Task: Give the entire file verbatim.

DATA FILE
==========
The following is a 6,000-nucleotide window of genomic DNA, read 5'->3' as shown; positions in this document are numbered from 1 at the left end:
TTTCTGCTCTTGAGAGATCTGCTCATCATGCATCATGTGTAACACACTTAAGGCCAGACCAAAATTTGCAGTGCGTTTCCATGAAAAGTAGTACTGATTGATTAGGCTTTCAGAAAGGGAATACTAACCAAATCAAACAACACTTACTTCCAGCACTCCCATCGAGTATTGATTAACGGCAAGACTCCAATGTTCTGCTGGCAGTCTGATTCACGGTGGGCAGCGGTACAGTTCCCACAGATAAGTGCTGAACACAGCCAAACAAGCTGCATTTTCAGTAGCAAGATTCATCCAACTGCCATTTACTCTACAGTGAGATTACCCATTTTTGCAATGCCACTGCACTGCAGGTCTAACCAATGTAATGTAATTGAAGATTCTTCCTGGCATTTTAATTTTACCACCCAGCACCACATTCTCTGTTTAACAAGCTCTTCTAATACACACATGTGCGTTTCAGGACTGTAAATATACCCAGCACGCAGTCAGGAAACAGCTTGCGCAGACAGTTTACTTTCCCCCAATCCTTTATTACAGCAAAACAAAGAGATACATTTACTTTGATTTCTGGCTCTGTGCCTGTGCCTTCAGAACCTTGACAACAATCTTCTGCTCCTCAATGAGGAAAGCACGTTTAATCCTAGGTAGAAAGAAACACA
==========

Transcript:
The following is a 6,000-nucleotide window of genomic DNA, read 5'->3' as shown; positions in this document are numbered from 1 at the left end:
TTTCTGCTCTTGAGAGATCTGCTCATCATGCATCATGTGTAACACACTTAAGGCCAGACCAAAATTTGCAGTGCGTTTCCATGAAAAGTAGTACTGATTGATTAGGCTTTCAGAAAGGGAATACTAACCAAATCAAACAACACTTACTTCCAGCACTCCCATCGAGTATTGATTAACGGCAAGACTCCAATGTTCTGCTGGCAGTCTGATTCACGGTGGGCAGCGGTACAGTTCCCACAGATAAGTGCTGAACACAGCCAAACAAGCTGCATTTTCAGTAGCAAGATTCATCCAACTGCCATTTACTCTACAGTGAGATTACCCATTTTTGCAATGCCACTGCACTGCAGGTCTAACCAATGTAATGTAATTGAAGATTCTTCCTGGCATTTTAATTTTACCACCCAGCACCACATTCTCTGTTTAACAAGCTCTTCTAATACACACATGTGCGTTTCAGGACTGTAAATATACCCAGCACGCAGTCAGGAAACAGCTTGCGCAGACAGTTTACTTTCCCCCAATCCTTTATTACAGCAAAACAAAGAGATACATTTACTTTGATTTCTGGCTCTGTGCCTGTGCCTTCAGAACCTTGACAACAATCTTCTGCTCCTCAATGAGGAAAGCACGTTTAATCCTAGGTAGAAAGAAACACA